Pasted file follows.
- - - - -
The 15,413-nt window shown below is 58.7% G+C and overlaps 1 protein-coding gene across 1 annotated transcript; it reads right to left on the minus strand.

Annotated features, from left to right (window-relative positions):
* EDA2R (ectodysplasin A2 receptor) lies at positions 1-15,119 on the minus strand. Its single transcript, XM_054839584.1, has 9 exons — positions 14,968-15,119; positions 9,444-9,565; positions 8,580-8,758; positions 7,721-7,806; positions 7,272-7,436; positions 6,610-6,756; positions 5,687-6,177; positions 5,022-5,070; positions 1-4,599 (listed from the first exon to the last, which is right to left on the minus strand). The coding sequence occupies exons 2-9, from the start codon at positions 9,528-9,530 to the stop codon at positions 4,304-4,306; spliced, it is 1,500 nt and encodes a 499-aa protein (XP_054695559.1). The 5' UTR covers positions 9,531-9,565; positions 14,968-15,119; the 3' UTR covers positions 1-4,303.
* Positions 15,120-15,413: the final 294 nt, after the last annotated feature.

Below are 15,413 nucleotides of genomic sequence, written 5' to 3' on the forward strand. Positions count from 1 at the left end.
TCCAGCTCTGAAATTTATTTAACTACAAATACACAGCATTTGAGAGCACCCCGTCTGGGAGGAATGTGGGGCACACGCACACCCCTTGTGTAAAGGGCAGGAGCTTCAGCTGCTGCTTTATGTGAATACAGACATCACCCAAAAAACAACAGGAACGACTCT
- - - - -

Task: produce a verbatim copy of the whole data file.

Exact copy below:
The 15,413-nt window shown below is 58.7% G+C and overlaps 1 protein-coding gene across 1 annotated transcript; it reads right to left on the minus strand.

Annotated features, from left to right (window-relative positions):
* EDA2R (ectodysplasin A2 receptor) lies at positions 1-15,119 on the minus strand. Its single transcript, XM_054839584.1, has 9 exons — positions 14,968-15,119; positions 9,444-9,565; positions 8,580-8,758; positions 7,721-7,806; positions 7,272-7,436; positions 6,610-6,756; positions 5,687-6,177; positions 5,022-5,070; positions 1-4,599 (listed from the first exon to the last, which is right to left on the minus strand). The coding sequence occupies exons 2-9, from the start codon at positions 9,528-9,530 to the stop codon at positions 4,304-4,306; spliced, it is 1,500 nt and encodes a 499-aa protein (XP_054695559.1). The 5' UTR covers positions 9,531-9,565; positions 14,968-15,119; the 3' UTR covers positions 1-4,303.
* Positions 15,120-15,413: the final 294 nt, after the last annotated feature.

Below are 15,413 nucleotides of genomic sequence, written 5' to 3' on the forward strand. Positions count from 1 at the left end.
TCCAGCTCTGAAATTTATTTAACTACAAATACACAGCATTTGAGAGCACCCCGTCTGGGAGGAATGTGGGGCACACGCACACCCCTTGTGTAAAGGGCAGGAGCTTCAGCTGCTGCTTTATGTGAATACAGACATCACCCAAAAAACAACAGGAACGACTCT